Cambridge Resident Freedom Baird’s open-source participatory project, the Human Nature Dictionary, is part of an exhibit running through August 8th at the Massachusetts College of Art.
Shocked that the Oxford Junior Dictionary had removed basic vocabulary words related to nature, the artist devised the Human Nature Dictionary as a form of protest. She saw the publisher’s pruning as a codification and endorsement of humankind’s divorce from nature, particularly as its locus was children’s access to language. It was an act needing correction.
Baird’s “dictionary” invites the public (including children) to invent, share, and restore an English lexicon that conveys or reflects human perceptions, uses, and other relationships with the natural world. According to the main page for the online Human Nature Dictionary, it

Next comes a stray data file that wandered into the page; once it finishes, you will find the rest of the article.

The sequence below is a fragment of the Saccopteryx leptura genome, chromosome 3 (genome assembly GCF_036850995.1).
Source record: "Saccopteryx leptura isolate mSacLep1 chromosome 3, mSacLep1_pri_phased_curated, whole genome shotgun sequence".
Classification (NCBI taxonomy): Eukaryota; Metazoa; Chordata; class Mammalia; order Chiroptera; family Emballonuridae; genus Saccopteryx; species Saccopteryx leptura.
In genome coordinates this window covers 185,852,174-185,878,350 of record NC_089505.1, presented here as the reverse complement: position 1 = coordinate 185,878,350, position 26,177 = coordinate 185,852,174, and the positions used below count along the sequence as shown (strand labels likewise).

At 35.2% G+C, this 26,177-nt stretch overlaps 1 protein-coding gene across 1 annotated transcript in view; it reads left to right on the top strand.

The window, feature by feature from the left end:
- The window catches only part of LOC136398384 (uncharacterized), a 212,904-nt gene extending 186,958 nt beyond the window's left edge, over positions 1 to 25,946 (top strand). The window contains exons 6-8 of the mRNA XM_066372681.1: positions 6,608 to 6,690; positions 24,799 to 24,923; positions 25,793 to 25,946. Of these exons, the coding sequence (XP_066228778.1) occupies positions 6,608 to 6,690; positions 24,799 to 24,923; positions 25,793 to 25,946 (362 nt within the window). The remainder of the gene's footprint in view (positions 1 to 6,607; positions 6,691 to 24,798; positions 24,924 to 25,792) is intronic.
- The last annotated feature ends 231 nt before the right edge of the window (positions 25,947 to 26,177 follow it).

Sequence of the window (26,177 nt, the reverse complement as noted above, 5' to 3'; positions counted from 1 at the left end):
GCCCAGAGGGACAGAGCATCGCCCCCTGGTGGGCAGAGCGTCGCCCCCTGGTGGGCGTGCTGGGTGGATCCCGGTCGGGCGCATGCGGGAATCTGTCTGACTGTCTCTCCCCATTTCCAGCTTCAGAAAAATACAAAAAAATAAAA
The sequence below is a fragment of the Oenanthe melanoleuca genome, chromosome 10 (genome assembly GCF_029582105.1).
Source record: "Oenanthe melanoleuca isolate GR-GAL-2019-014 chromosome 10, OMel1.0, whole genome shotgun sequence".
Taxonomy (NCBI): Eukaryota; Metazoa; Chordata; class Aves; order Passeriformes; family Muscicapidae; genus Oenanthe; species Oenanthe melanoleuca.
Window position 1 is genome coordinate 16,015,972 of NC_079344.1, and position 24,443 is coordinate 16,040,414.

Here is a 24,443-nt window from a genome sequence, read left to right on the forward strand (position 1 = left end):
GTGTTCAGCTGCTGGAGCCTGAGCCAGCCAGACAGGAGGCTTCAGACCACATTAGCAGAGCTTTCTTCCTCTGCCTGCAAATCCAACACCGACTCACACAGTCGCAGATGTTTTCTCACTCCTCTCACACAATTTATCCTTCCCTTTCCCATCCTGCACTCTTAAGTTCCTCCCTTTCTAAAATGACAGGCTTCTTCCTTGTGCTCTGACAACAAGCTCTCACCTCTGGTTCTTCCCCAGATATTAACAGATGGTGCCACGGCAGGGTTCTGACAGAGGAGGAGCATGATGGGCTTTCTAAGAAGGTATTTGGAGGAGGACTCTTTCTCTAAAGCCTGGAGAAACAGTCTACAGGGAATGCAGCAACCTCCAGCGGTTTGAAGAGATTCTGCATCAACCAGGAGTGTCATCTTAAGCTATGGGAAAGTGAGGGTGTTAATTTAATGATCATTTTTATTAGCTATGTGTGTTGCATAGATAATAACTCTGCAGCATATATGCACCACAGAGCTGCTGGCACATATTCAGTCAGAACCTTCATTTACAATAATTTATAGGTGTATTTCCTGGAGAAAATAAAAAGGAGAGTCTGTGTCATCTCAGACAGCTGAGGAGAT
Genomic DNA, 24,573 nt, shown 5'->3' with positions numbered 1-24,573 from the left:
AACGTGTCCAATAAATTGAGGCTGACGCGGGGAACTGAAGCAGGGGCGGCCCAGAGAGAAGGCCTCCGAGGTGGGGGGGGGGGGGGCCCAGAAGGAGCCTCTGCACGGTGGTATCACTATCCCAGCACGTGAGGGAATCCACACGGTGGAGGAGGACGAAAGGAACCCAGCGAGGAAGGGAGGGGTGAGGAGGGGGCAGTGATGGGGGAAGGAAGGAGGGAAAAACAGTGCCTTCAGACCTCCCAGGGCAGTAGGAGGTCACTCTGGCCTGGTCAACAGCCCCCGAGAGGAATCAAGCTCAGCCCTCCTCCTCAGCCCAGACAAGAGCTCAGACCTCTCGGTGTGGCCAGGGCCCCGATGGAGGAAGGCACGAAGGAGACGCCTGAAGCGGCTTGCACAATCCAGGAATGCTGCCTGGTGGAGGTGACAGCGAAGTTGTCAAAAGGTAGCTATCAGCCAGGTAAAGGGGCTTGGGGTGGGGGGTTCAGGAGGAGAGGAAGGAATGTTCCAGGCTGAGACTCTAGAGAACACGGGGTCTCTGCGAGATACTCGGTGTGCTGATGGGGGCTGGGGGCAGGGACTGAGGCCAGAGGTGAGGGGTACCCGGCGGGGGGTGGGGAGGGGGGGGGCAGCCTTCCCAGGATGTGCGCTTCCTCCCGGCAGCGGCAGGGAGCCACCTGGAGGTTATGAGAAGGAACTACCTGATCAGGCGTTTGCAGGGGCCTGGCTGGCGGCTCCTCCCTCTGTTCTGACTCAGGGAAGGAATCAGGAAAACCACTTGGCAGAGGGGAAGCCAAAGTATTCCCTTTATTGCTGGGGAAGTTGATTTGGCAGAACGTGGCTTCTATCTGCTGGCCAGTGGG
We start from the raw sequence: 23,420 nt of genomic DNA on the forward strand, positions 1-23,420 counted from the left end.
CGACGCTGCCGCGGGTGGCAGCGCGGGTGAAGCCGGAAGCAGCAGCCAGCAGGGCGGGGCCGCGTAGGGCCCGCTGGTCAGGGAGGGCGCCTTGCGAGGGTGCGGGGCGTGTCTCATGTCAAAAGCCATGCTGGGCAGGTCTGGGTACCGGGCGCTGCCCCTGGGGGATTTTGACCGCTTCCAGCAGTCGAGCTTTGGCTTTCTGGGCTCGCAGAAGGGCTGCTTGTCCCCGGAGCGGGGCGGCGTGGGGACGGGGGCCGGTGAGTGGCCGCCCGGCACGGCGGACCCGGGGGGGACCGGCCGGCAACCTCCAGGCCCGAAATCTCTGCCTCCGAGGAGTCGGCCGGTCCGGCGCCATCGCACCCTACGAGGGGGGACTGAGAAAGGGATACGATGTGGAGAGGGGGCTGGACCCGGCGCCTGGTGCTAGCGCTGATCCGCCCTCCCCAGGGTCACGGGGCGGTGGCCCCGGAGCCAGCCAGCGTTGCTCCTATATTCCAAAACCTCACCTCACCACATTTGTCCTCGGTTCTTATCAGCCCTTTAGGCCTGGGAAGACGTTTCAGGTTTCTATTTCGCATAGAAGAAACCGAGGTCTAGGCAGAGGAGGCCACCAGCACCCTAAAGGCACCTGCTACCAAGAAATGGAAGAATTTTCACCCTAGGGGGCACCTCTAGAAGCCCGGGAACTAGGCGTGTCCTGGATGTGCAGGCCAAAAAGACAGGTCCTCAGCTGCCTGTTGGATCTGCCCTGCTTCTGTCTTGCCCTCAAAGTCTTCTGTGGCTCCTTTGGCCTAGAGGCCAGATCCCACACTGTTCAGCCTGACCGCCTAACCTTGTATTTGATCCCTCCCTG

“proposes not simply to reintroduce words about nature, but to create new language that shows that humans and nature are part of the same pan-natural system, and that our fates are inextricably merged.”
Examples of publicly-sourced Human Nature Dictionary entries include “Disney’s Law of Evolution,” the process by which animals found cute by humans experience population growth and habitat protection; “root-kilter,” a slab of sidewalk forced out of place by a growing tree root; and “april dregs,” garbage left behind after snow melt.
Visit the Human Nature Dictionary online here.